Marlow’s journey toward the interior and toward Kurtz seems inevitable, as if Marlow is drawn nearer and nearer to the heart of darkness by his own morbid curiosity and by his childhood drive to explore. Indeed, the two women knitting in Brussels represent the Fates of ancient Greek mythology. With their appearance, Marlow begins to feel as if his journey is ill-starred – yet he forges on anyway. The interplay between fate and free will informs the action of the plot, calling into question whether Marlow could have avoided his descent into madness, his corruption, and his subsequent revelations about human nature.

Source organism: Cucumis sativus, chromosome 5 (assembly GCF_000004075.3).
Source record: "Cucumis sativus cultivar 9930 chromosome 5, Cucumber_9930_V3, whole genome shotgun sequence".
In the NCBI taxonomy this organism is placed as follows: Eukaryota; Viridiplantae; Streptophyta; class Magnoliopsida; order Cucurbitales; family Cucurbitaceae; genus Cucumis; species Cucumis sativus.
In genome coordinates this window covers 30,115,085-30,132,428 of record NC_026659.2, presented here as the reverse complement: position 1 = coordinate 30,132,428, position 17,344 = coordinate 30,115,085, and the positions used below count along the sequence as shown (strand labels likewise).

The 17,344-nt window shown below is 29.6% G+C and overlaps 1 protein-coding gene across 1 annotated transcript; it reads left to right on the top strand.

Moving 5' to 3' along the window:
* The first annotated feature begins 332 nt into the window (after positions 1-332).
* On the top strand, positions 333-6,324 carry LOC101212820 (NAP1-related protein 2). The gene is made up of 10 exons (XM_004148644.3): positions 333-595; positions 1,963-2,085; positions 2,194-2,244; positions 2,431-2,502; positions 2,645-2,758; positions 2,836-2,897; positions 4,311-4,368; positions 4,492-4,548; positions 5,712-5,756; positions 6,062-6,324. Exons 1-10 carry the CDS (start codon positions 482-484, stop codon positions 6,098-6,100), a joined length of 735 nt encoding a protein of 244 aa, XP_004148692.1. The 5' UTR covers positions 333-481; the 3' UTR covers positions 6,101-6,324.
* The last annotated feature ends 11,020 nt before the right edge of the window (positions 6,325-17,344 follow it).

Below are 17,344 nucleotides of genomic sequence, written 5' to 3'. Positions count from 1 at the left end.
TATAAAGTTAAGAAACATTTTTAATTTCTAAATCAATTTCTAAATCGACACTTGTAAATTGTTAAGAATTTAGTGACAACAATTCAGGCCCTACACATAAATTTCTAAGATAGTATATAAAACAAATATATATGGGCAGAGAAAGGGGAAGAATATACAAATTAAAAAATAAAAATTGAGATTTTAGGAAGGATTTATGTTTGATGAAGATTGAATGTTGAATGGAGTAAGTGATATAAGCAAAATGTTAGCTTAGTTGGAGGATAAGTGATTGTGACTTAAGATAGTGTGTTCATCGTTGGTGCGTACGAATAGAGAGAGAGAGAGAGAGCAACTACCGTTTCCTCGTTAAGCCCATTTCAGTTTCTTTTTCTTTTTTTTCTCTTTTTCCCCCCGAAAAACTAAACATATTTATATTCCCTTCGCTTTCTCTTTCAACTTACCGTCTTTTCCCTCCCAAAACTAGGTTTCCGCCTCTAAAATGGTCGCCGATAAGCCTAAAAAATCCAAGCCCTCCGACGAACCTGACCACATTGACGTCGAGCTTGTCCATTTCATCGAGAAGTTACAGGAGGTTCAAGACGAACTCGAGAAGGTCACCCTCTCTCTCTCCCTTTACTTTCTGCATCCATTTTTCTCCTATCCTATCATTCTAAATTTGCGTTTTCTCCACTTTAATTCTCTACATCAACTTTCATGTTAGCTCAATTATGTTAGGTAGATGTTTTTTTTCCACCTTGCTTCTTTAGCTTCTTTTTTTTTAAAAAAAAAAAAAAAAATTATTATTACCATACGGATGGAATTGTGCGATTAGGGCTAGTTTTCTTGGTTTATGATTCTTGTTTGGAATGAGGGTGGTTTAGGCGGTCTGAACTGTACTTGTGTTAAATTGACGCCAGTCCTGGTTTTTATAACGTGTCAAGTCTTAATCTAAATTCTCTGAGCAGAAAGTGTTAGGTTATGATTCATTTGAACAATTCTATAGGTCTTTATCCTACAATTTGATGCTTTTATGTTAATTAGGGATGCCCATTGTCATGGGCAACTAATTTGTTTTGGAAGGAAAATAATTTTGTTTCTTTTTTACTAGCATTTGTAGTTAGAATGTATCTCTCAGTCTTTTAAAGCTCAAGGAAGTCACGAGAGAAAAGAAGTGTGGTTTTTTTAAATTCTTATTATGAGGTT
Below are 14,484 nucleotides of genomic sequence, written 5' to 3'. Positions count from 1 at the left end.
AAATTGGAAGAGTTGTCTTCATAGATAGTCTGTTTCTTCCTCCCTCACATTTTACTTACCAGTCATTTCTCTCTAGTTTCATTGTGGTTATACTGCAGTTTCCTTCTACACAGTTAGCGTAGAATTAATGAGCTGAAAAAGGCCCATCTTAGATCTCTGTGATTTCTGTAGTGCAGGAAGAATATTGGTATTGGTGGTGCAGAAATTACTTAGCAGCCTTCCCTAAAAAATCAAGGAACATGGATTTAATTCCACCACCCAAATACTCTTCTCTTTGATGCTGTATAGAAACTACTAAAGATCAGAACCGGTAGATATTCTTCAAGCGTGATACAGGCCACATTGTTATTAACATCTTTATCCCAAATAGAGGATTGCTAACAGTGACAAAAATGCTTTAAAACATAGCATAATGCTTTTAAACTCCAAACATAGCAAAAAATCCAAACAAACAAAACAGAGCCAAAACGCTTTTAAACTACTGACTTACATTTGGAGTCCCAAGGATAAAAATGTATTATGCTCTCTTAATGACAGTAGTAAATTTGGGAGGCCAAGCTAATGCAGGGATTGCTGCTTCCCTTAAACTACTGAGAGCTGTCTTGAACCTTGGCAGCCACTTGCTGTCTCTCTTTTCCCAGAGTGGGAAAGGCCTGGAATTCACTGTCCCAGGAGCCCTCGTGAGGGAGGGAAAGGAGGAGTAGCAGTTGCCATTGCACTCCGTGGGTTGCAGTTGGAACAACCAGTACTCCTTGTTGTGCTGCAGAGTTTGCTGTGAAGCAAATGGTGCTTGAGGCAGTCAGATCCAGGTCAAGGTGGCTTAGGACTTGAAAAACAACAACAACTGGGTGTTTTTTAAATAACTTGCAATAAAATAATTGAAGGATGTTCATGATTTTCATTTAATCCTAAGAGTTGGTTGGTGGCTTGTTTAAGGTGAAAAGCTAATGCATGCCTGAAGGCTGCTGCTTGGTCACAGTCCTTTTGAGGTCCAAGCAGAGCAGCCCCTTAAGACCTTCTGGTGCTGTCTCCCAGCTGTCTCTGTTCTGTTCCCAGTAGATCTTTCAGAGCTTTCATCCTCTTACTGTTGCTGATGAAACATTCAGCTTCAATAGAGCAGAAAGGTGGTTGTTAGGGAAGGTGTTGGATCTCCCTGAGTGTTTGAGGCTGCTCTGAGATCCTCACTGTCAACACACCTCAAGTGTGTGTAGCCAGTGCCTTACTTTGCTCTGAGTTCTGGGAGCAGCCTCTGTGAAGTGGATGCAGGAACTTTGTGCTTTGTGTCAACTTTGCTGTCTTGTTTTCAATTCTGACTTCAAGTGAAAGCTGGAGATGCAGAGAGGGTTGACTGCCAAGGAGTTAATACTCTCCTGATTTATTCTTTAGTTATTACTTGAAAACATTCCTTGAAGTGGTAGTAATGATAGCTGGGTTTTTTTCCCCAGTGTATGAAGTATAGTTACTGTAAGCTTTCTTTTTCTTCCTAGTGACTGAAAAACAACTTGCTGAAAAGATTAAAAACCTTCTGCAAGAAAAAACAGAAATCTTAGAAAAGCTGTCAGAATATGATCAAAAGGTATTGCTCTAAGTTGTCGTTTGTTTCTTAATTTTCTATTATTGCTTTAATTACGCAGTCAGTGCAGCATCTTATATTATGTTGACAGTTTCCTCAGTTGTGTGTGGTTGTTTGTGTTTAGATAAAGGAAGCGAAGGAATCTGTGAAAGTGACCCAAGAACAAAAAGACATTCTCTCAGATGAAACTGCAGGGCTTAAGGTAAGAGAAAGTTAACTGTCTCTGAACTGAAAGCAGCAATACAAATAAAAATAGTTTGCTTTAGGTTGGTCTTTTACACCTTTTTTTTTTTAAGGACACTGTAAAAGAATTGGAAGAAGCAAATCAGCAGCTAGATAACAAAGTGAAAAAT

Marlow cannot help but meet Kurtz: he is destined to go into the interior, experience it much as Kurtz did, and eventually meet the man himself. If we accept Kurtz as Marlow’s foil, this means that Kurtz was fated to go mad in the interior and couldn't stop it by any conscious decision.
Marlow’s meeting and renunciation of Kurtz is a result of personal choice; in other words, he could have glorified Kurtz as the others did, but he made the choice not to.